What Do You Do with a Drunken Sailor? Paperback – May 2002
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From the Publisher
Douglas Morgan spent many years in the Navy before finishing up his doctorate and turning to--among other things--a writing career, and he's still never far from the sea, at least metaphorically. There have been many collections of sea chanties, but very few of them print the chanties the way they are actually sung, or put them into the context of the Naval and maritime traditions in which they are created. Every one of these songs was actually sung at sea, on the ships where Douglas Morgan served. His marvelous annotations lay out the background, people, terms, and places that the songs celebrate, as well as showing how they still fit into today's Navy. Despite Doug's academic background, his annotations aren't dry commentaries on dead folklore; they are filled with jokes, intra-service barbs, variant songs, bizarre people, and everything else readers need to understand--or relive, for fellow sailors--what is still a vital, growing body of music, sung in hundreds of variants on hundreds of ships to this day.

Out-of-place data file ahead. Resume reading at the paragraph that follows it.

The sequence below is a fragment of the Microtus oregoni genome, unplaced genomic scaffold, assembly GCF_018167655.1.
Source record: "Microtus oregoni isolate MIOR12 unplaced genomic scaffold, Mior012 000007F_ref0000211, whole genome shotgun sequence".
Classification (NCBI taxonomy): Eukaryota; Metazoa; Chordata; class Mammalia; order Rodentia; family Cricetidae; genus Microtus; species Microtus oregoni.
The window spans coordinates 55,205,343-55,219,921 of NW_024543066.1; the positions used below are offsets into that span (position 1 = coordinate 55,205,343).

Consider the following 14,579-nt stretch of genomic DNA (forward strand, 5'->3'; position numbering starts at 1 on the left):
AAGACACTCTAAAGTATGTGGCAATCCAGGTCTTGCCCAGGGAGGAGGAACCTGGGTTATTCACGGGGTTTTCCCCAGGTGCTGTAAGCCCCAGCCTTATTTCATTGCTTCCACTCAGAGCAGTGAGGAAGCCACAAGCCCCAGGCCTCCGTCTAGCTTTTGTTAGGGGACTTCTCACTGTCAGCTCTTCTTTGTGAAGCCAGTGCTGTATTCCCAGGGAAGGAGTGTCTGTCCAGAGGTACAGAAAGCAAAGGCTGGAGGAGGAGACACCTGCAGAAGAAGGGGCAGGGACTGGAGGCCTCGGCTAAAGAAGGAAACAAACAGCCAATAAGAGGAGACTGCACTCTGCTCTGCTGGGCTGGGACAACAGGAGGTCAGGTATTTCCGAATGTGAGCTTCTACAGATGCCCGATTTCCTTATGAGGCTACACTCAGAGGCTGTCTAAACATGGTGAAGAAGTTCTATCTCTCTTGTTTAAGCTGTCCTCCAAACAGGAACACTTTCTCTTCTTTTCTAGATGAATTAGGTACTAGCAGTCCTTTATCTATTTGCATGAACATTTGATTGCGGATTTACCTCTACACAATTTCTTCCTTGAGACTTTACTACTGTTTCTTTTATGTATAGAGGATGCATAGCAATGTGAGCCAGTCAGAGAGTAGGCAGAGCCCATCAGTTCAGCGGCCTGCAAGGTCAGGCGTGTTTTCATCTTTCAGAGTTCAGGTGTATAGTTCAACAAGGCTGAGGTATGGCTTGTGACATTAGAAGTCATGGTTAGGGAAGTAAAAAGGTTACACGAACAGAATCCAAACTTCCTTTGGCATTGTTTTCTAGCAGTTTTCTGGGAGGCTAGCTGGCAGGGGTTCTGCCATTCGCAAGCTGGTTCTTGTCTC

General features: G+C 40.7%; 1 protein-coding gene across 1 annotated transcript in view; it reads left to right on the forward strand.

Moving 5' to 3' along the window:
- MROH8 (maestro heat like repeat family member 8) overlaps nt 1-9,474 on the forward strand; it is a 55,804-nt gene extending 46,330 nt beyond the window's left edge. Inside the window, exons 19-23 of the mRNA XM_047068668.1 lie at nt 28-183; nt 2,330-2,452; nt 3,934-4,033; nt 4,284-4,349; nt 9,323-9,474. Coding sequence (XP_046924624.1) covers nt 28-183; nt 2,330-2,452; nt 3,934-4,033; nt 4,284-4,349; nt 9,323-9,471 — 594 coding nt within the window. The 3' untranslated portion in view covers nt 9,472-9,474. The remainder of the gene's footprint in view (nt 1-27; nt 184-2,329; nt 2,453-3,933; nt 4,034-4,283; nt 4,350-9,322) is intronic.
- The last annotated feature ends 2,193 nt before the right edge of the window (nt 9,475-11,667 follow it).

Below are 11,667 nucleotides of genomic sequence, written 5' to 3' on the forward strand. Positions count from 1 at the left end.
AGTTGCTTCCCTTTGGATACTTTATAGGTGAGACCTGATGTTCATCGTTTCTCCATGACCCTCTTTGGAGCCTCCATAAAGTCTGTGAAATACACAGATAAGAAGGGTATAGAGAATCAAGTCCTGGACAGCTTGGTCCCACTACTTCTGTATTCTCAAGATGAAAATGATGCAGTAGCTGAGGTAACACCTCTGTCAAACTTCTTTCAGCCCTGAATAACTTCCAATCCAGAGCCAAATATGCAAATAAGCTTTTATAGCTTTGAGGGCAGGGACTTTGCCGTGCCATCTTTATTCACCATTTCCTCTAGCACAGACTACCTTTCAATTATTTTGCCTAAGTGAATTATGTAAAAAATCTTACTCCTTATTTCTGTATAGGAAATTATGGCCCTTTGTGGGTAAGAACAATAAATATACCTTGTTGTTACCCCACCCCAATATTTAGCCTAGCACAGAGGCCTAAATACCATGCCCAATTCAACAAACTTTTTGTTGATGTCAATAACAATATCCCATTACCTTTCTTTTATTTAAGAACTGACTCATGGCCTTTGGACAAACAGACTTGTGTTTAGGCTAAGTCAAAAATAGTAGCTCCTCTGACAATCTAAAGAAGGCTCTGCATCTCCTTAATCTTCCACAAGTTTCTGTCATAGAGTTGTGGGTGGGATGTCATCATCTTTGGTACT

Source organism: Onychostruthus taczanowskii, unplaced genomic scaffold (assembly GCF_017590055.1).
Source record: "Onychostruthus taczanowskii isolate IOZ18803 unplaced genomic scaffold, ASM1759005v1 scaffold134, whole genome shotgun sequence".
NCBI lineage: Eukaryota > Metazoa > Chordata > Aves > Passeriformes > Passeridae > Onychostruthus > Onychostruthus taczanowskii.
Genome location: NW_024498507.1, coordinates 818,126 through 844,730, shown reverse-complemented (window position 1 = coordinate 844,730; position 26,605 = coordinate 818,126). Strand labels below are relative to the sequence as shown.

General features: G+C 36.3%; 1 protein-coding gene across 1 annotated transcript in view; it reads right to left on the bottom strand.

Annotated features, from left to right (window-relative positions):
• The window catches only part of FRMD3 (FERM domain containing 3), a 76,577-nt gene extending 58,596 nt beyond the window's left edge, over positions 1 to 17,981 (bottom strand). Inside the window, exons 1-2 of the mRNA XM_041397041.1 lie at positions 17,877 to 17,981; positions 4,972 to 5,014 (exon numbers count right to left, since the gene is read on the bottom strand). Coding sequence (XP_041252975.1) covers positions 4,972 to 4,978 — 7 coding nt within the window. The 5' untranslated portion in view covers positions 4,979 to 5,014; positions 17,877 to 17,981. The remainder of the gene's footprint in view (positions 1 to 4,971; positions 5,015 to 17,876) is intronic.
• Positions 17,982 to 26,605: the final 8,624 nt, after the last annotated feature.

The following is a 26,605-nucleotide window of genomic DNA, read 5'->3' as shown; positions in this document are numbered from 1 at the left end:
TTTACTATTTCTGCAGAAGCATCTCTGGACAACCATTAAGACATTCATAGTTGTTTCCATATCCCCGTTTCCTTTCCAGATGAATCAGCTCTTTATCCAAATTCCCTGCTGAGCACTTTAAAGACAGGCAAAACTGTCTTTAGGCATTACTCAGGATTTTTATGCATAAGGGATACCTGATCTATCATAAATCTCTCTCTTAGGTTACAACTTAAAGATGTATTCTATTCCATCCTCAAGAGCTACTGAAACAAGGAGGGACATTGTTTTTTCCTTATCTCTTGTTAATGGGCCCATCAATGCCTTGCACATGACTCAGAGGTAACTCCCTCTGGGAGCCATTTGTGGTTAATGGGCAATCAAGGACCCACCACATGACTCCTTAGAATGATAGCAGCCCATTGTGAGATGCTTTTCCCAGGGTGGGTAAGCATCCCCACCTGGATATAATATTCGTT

About the Author
Douglas Morgan spent years in the US Navy first as an enlisted man, and later as an officer. Along the way he sailed every major body of water where the US Navy can fit a ship, picked up an incredible amount of folklore--very little of which can be printed in family-oriented publications--and an advanced degree in English literature. He is the author of Tiger Cruise, a military thriller involving Indonesian pirates who hijack an American destroyer carrying nuclear arms. He could tell you more, but then he'd have to kill you.
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Most Helpful Customer Reviews on Amazon.com (beta)
Doug Morgan is a born storyteller, and has the sensibility of a defrocked academic who's spent a lot of time hanging out in low dives. He can explain high lit, arcane history, and dirty 19th C. double entendres, not to mention why so many songs about naughty ladies mention Baltimore (the rhyme is irresistible).
Buy this book. One way or another, it'll be an education.
you'd expect from sailors, (or 14 year old schoolboys). But the
real highlight of the book is the explanation of the jargon used, origins,and history of the songs. Also, some nice illusrtations. For the scholar and neophyte alike.
And I also like the the explanation of rather unused words in the today language.
It is a pitty that Stan Hugill and Frederick Pease Harlow never trusted them selfs to also write down these shantytexts in the great books they wrote about the subject.